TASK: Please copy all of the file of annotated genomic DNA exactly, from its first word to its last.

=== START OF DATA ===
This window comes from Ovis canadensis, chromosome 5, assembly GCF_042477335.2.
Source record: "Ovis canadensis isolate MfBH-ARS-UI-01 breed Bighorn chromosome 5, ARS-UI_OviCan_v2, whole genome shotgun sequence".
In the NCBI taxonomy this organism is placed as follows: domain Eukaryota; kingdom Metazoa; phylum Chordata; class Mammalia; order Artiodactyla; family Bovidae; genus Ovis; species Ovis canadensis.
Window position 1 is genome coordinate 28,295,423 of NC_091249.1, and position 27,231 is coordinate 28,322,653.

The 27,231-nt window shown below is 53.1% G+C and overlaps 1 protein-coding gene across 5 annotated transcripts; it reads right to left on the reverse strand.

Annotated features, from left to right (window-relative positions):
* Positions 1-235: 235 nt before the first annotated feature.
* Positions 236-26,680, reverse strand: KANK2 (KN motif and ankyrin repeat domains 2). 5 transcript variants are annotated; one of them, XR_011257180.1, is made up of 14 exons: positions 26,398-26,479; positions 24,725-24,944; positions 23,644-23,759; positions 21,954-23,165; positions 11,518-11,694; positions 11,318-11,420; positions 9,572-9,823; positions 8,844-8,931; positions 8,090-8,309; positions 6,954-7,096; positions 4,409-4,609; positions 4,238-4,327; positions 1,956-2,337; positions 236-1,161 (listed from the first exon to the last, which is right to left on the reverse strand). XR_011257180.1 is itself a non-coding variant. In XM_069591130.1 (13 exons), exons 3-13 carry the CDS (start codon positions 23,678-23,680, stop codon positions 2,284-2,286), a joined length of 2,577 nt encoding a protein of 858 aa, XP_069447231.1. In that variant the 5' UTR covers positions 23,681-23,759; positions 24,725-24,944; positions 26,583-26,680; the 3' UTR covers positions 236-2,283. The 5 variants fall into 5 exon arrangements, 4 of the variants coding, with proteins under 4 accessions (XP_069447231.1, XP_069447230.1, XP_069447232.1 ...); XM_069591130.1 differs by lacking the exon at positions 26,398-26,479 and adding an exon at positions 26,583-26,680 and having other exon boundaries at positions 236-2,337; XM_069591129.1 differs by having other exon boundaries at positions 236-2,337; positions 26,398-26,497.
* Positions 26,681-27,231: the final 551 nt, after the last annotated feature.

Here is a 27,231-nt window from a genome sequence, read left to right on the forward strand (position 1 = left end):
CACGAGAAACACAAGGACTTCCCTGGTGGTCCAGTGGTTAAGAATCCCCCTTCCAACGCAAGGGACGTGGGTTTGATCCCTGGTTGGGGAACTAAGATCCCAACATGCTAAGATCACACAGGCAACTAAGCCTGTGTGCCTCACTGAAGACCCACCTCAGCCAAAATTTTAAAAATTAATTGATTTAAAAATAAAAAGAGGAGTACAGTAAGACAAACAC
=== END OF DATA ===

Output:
This window comes from Ovis canadensis, chromosome 5, assembly GCF_042477335.2.
Source record: "Ovis canadensis isolate MfBH-ARS-UI-01 breed Bighorn chromosome 5, ARS-UI_OviCan_v2, whole genome shotgun sequence".
In the NCBI taxonomy this organism is placed as follows: domain Eukaryota; kingdom Metazoa; phylum Chordata; class Mammalia; order Artiodactyla; family Bovidae; genus Ovis; species Ovis canadensis.
Window position 1 is genome coordinate 28,295,423 of NC_091249.1, and position 27,231 is coordinate 28,322,653.

The 27,231-nt window shown below is 53.1% G+C and overlaps 1 protein-coding gene across 5 annotated transcripts; it reads right to left on the reverse strand.

Annotated features, from left to right (window-relative positions):
* Positions 1-235: 235 nt before the first annotated feature.
* Positions 236-26,680, reverse strand: KANK2 (KN motif and ankyrin repeat domains 2). 5 transcript variants are annotated; one of them, XR_011257180.1, is made up of 14 exons: positions 26,398-26,479; positions 24,725-24,944; positions 23,644-23,759; positions 21,954-23,165; positions 11,518-11,694; positions 11,318-11,420; positions 9,572-9,823; positions 8,844-8,931; positions 8,090-8,309; positions 6,954-7,096; positions 4,409-4,609; positions 4,238-4,327; positions 1,956-2,337; positions 236-1,161 (listed from the first exon to the last, which is right to left on the reverse strand). XR_011257180.1 is itself a non-coding variant. In XM_069591130.1 (13 exons), exons 3-13 carry the CDS (start codon positions 23,678-23,680, stop codon positions 2,284-2,286), a joined length of 2,577 nt encoding a protein of 858 aa, XP_069447231.1. In that variant the 5' UTR covers positions 23,681-23,759; positions 24,725-24,944; positions 26,583-26,680; the 3' UTR covers positions 236-2,283. The 5 variants fall into 5 exon arrangements, 4 of the variants coding, with proteins under 4 accessions (XP_069447231.1, XP_069447230.1, XP_069447232.1 ...); XM_069591130.1 differs by lacking the exon at positions 26,398-26,479 and adding an exon at positions 26,583-26,680 and having other exon boundaries at positions 236-2,337; XM_069591129.1 differs by having other exon boundaries at positions 236-2,337; positions 26,398-26,497.
* Positions 26,681-27,231: the final 551 nt, after the last annotated feature.

Here is a 27,231-nt window from a genome sequence, read left to right on the forward strand (position 1 = left end):
CACGAGAAACACAAGGACTTCCCTGGTGGTCCAGTGGTTAAGAATCCCCCTTCCAACGCAAGGGACGTGGGTTTGATCCCTGGTTGGGGAACTAAGATCCCAACATGCTAAGATCACACAGGCAACTAAGCCTGTGTGCCTCACTGAAGACCCACCTCAGCCAAAATTTTAAAAATTAATTGATTTAAAAATAAAAAGAGGAGTACAGTAAGACAAACAC